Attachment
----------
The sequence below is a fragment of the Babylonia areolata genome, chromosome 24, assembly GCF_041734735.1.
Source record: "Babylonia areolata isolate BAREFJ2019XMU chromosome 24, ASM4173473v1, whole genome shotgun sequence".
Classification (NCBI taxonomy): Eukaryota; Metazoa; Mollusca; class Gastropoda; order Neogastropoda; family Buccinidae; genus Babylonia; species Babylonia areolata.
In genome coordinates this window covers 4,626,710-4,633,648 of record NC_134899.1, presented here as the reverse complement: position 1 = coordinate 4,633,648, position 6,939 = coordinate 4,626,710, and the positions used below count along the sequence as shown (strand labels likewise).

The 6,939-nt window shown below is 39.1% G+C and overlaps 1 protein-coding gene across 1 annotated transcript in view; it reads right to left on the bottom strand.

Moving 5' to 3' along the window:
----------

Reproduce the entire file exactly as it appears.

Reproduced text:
The sequence below is a fragment of the Babylonia areolata genome, chromosome 24, assembly GCF_041734735.1.
Source record: "Babylonia areolata isolate BAREFJ2019XMU chromosome 24, ASM4173473v1, whole genome shotgun sequence".
Classification (NCBI taxonomy): Eukaryota; Metazoa; Mollusca; class Gastropoda; order Neogastropoda; family Buccinidae; genus Babylonia; species Babylonia areolata.
In genome coordinates this window covers 4,626,710-4,633,648 of record NC_134899.1, presented here as the reverse complement: position 1 = coordinate 4,633,648, position 6,939 = coordinate 4,626,710, and the positions used below count along the sequence as shown (strand labels likewise).

The 6,939-nt window shown below is 39.1% G+C and overlaps 1 protein-coding gene across 1 annotated transcript in view; it reads right to left on the bottom strand.

Moving 5' to 3' along the window: